I'm glad you clarified that. I would rather miss old Chuck, the life-long Republican, if only for watching him skirmish and get annihilated daily by Drago and a few others, even though he is always right and has to get the last word in.

Anyone else?

Michael K said...

"Trump lovers and Trump haters alike in the Republican Party all know that Gorsuch is going to be confirmed. "

Right now, I think that Democrats are all about virtue signaling to their left wing base that is still consumed with rage at Trump.

If the Democrats were to be rational about this, they would save their ammunition for after Ginsburg takes her dirt nap.

I just don't know if they can be rational this early in Trump's term. Millions of angry left wing Democrats (Some of whom are related to me) still think he can be impeached.

Maxine Waters is the spokesperson for this wing of the Democrat Party.

Gahrie said...

I just don't know if they can be rational

FTFY

Roger Sweeny said...

Michelle Dulak Thomson, George Will's "Questions for Gorsuch" is actually in the Washington Post.

https://www.washingtonpost.com/opinions/questions-for-judge-gorsuch/2017/03/17/5c1c62f4-0a65-11e7-b77c-0047d15a24e0_story.html?utm_term=.72d02c046163

damikesc said...

I don't think that Senator Cruz is closely clued in on either the Republican or certainly the Democratic leadership. He's Ted Cruz. But nonetheless I was a bit surprised to hear him put the chance of a filibuster as high as 50/50.

Their base REALLY wants one and they don't wish to disappoint their base. I give a damned good chance of a filibuster because of that.

khesanh0802 said...

I will make a fearless prediction that Gorsuch will have enough D votes to be confirmed. The NYT had a pretty glowing article about him and the WSJ did the same quoting several Dem party members as being in favor. The seven D senators in Red states can't afford to join a filibuster attempt. That we means there only has to be one other principled D to avoid a filibuster. I agree with Michael K that the Ds would be wise not to force a removal of the filibuster before the Senate has to deal with RBG's replacement ( soon I hope).

Unknown said...

It would be better if they returned to the days when the nominee did not appear at the hearings.

n.n said...

It's good practice to avoid trigger warnings before securing an operational objective.

Chuck said...

Clark said...
@Bruce Hayden -- Do you think Senators Hatch and Graham would vote to end the filibuster (on SC confirmations)? If they would then they probably won't have to.


This little question is one of the cleverest and most insightful things on this page.

Chuck said...

And Clark; my own then-Senator Carl Levin (at that time on his way out of the Senate and heading into retirement) voted AGAINST the Harry Reid nuke-option on executive branch appointments below SCOTUS. He was one of a couple.

It may be that the whip-count told them what they needed to know, and by virtue of seniority, Levin was one of only a couple of Dems allowed to vote their conscience.

Rest assured, that about 75% of the Senate or more thought that the nuke-option was a terrible idea. And still think so. And pointing to Hatch, Graham, McCain and some others (Cornyn, Collins, Grassley, etc.) is exactly right. It will pain them, to go nuclear. And maybe inflicting that pain is all that Schumer and Durbin can do. Schadenfreude and all.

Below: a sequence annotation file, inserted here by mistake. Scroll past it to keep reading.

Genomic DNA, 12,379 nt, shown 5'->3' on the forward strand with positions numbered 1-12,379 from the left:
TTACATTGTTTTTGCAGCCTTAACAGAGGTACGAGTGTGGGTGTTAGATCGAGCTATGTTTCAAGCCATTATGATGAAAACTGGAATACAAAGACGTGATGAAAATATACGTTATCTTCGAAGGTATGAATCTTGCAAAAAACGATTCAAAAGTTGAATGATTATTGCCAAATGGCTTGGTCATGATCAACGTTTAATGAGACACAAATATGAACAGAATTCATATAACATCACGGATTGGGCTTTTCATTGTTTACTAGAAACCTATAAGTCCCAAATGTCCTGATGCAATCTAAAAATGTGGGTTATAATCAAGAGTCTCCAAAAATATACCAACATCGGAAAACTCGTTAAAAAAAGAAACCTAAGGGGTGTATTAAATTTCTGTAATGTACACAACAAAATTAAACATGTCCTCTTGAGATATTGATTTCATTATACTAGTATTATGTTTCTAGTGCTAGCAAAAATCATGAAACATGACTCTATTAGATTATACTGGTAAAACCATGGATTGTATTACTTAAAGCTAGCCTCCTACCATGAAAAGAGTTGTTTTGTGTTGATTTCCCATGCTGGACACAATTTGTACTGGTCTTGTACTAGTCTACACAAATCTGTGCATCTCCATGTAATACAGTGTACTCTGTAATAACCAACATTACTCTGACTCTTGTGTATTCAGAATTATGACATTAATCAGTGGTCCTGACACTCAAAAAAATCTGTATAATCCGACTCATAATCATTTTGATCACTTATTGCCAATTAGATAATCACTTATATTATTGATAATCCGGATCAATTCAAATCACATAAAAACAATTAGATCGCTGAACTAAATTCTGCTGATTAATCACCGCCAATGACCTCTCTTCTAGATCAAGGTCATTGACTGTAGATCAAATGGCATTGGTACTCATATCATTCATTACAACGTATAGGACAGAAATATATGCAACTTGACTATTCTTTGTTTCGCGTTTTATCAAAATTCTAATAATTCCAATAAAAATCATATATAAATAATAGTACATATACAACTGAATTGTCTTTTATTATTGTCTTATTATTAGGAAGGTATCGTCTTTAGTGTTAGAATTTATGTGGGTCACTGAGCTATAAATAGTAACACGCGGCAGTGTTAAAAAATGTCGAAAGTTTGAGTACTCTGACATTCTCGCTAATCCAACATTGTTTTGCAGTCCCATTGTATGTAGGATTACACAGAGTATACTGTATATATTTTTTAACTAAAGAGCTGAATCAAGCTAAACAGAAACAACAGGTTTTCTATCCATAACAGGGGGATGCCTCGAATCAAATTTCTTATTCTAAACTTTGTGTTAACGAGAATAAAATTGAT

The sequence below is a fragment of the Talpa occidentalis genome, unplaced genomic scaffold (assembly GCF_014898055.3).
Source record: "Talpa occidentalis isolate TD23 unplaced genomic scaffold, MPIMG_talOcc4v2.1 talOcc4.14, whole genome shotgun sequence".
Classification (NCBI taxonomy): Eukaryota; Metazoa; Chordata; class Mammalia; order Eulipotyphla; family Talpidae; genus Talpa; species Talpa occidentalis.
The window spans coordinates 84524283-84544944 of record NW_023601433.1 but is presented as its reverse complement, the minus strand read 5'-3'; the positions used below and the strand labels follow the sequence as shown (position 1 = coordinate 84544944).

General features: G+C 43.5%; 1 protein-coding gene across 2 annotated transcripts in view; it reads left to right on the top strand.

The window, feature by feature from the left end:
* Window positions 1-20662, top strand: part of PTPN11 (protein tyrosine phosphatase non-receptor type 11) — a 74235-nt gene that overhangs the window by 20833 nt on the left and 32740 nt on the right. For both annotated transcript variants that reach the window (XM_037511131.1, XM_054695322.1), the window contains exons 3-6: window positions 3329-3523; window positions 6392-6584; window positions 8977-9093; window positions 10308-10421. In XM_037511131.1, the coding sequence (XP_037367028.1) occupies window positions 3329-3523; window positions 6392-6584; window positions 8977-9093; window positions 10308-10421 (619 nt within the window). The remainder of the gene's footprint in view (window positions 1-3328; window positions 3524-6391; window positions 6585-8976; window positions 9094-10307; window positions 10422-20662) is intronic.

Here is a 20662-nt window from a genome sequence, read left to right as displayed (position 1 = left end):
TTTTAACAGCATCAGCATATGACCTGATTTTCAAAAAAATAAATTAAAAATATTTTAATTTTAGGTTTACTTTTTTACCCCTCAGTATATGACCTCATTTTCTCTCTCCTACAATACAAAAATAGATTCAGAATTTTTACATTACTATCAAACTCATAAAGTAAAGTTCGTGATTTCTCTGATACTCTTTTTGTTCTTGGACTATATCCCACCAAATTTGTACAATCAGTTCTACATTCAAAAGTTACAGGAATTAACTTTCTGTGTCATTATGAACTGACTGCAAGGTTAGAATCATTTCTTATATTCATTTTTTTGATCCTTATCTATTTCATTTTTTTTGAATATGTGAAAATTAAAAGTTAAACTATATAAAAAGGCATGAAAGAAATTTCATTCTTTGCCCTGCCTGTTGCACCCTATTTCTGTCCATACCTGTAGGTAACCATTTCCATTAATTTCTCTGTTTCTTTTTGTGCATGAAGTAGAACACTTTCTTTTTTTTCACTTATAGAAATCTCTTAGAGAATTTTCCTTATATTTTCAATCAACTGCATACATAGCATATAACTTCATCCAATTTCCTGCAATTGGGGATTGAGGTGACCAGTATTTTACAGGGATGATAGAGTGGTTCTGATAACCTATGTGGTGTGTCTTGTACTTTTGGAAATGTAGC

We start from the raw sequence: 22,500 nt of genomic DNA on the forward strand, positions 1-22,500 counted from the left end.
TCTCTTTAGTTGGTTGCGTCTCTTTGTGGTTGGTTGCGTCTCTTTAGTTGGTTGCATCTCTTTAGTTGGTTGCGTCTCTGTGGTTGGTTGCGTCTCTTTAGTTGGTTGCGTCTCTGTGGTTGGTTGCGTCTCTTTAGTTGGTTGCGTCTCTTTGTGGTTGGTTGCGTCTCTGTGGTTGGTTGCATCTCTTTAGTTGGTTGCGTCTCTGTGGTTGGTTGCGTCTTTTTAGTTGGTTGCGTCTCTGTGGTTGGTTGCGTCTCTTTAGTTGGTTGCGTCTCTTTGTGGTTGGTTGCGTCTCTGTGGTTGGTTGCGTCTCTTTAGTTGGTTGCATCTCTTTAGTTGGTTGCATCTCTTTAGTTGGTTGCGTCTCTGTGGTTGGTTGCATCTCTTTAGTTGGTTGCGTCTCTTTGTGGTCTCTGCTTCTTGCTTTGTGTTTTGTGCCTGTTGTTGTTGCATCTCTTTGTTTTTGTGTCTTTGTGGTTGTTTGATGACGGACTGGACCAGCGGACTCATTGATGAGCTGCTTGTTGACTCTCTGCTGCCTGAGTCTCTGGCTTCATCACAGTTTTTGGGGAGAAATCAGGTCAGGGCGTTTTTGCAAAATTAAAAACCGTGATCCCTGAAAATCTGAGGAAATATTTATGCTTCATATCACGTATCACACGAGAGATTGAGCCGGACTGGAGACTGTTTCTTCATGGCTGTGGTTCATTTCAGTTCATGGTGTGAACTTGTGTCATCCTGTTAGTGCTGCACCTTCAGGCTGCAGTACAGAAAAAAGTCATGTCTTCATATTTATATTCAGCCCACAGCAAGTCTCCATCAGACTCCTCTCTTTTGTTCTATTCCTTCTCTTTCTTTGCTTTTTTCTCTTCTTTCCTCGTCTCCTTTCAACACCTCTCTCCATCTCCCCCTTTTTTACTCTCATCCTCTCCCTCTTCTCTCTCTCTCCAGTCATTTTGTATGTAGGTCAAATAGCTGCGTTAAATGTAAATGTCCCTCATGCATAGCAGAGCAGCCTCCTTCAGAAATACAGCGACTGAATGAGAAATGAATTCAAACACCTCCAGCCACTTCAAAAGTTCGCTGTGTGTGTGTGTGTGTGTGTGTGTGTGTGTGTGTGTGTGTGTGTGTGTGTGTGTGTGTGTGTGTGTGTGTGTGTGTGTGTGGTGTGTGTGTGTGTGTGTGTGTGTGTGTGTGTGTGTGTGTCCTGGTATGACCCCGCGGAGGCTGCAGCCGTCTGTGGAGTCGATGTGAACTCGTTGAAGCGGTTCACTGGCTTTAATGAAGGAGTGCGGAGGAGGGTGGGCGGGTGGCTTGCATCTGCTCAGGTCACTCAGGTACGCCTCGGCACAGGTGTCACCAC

rcocean said...

"If the Democrats were to be rational about this, they would save their ammunition for after Ginsburg takes her dirt nap.

Democrats NEVER "save their ammunition". And it NEVER hurts them.
They shoot endlessly, day after day, at every target. And I've never heard a liberal advise their side to "save our ammunition" because they need to save it for "bigger game".

I wonder why.

Michael K said...

"I've never heard a liberal advise their side to "save our ammunition" because they need to save it for "bigger game".

That's why they are in the minority and will stay that way.

Just be grateful.

Swede said...

No.

Now hurry up and get him to the full Senate for his up/down vote. Pray the Dems don't support this nominee so that the nuclear option is triggered.

They're going to need it in order to replace Ruth Bader Gotafootinthegrave anyway, might as well get it out of the way.

The Godfather said...

Suppose the Dems filibuster Gorsuch, and the Reps fail to nuclearize. What happens?

Before Democrat judges decided to overrule the President on immigration, I would have said that both sides would stand down and take a breather. Now, I think Trump finds a federal judge (there's bound to be one, somewhere, and that's all it takes) to rule that the filibuster of a Supreme Court Justice is unconstitutional and enjoins it. And the judge refuses to stay the order. Before an appeal can be filed, a majority of the Senate confirms Gorsuch, and he is sworn in as the 9th Justice.

Implausible? No. Payback is a bitch.

HoodlumDoodlum said...

Ah-ha-ha-ha-ha-ha! Check out that same NPR story from this morning that I linked to earlier--they had to add that the student raising the issue now (who allegedly complained back then) is a former aide to a prominent Democrat and that several other students in that law class dispute her version of events.

That shit collapsed FAST! Shouldn't have pulled the oven open so quickly on your delicate souffle of an obvious bullshit hit piece, NPR. Beautiful!

Michael K said...

God, women are risky students. I am right there with the professors who will not meet alone with a female student in an office with the doors closed.

Gahrie said...

God, women are risky students.

I teach high school, and I refuse to be in a room alone with either a female staff member or a female student.